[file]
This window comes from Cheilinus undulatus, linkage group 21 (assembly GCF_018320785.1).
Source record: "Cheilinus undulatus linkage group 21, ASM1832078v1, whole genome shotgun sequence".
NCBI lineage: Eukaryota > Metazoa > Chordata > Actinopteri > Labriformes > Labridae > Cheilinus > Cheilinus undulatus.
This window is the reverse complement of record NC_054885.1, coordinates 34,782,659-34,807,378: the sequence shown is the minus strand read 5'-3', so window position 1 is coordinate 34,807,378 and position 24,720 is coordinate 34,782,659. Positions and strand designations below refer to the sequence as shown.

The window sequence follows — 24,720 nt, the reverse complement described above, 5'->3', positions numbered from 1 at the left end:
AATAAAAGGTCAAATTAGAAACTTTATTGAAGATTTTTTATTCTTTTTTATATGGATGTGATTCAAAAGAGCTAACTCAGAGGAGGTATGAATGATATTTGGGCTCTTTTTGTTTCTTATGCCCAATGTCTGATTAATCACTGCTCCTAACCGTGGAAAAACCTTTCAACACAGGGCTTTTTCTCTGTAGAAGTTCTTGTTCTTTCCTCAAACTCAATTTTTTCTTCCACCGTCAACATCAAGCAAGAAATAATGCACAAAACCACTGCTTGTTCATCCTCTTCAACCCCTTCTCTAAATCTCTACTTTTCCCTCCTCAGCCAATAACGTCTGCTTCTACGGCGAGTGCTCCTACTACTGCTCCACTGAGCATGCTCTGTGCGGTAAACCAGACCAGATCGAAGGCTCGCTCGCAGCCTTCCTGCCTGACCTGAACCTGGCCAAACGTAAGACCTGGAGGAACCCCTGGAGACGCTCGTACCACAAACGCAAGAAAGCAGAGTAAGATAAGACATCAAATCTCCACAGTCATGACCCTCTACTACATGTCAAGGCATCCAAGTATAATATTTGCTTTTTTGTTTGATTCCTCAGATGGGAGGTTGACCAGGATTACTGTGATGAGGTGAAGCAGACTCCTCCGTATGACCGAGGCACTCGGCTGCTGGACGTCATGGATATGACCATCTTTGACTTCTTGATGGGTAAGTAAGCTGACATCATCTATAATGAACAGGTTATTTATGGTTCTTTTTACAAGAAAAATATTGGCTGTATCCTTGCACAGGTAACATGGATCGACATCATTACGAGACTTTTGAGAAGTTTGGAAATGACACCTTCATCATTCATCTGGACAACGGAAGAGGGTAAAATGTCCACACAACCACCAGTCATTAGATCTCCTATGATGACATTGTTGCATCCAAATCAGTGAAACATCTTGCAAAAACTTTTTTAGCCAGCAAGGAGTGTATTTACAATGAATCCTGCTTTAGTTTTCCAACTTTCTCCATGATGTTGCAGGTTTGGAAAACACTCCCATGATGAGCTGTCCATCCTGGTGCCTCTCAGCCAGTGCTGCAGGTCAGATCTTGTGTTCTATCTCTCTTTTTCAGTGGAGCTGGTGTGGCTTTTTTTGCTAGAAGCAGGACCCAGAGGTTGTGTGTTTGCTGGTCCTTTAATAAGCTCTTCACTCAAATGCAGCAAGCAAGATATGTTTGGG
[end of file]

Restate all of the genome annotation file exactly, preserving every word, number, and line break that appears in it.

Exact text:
This window comes from Cheilinus undulatus, linkage group 21 (assembly GCF_018320785.1).
Source record: "Cheilinus undulatus linkage group 21, ASM1832078v1, whole genome shotgun sequence".
NCBI lineage: Eukaryota > Metazoa > Chordata > Actinopteri > Labriformes > Labridae > Cheilinus > Cheilinus undulatus.
This window is the reverse complement of record NC_054885.1, coordinates 34,782,659-34,807,378: the sequence shown is the minus strand read 5'-3', so window position 1 is coordinate 34,807,378 and position 24,720 is coordinate 34,782,659. Positions and strand designations below refer to the sequence as shown.

The window sequence follows — 24,720 nt, the reverse complement described above, 5'->3', positions numbered from 1 at the left end:
AATAAAAGGTCAAATTAGAAACTTTATTGAAGATTTTTTATTCTTTTTTATATGGATGTGATTCAAAAGAGCTAACTCAGAGGAGGTATGAATGATATTTGGGCTCTTTTTGTTTCTTATGCCCAATGTCTGATTAATCACTGCTCCTAACCGTGGAAAAACCTTTCAACACAGGGCTTTTTCTCTGTAGAAGTTCTTGTTCTTTCCTCAAACTCAATTTTTTCTTCCACCGTCAACATCAAGCAAGAAATAATGCACAAAACCACTGCTTGTTCATCCTCTTCAACCCCTTCTCTAAATCTCTACTTTTCCCTCCTCAGCCAATAACGTCTGCTTCTACGGCGAGTGCTCCTACTACTGCTCCACTGAGCATGCTCTGTGCGGTAAACCAGACCAGATCGAAGGCTCGCTCGCAGCCTTCCTGCCTGACCTGAACCTGGCCAAACGTAAGACCTGGAGGAACCCCTGGAGACGCTCGTACCACAAACGCAAGAAAGCAGAGTAAGATAAGACATCAAATCTCCACAGTCATGACCCTCTACTACATGTCAAGGCATCCAAGTATAATATTTGCTTTTTTGTTTGATTCCTCAGATGGGAGGTTGACCAGGATTACTGTGATGAGGTGAAGCAGACTCCTCCGTATGACCGAGGCACTCGGCTGCTGGACGTCATGGATATGACCATCTTTGACTTCTTGATGGGTAAGTAAGCTGACATCATCTATAATGAACAGGTTATTTATGGTTCTTTTTACAAGAAAAATATTGGCTGTATCCTTGCACAGGTAACATGGATCGACATCATTACGAGACTTTTGAGAAGTTTGGAAATGACACCTTCATCATTCATCTGGACAACGGAAGAGGGTAAAATGTCCACACAACCACCAGTCATTAGATCTCCTATGATGACATTGTTGCATCCAAATCAGTGAAACATCTTGCAAAAACTTTTTTAGCCAGCAAGGAGTGTATTTACAATGAATCCTGCTTTAGTTTTCCAACTTTCTCCATGATGTTGCAGGTTTGGAAAACACTCCCATGATGAGCTGTCCATCCTGGTGCCTCTCAGCCAGTGCTGCAGGTCAGATCTTGTGTTCTATCTCTCTTTTTCAGTGGAGCTGGTGTGGCTTTTTTTGCTAGAAGCAGGACCCAGAGGTTGTGTGTTTGCTGGTCCTTTAATAAGCTCTTCACTCAAATGCAGCAAGCAAGATATGTTTGGG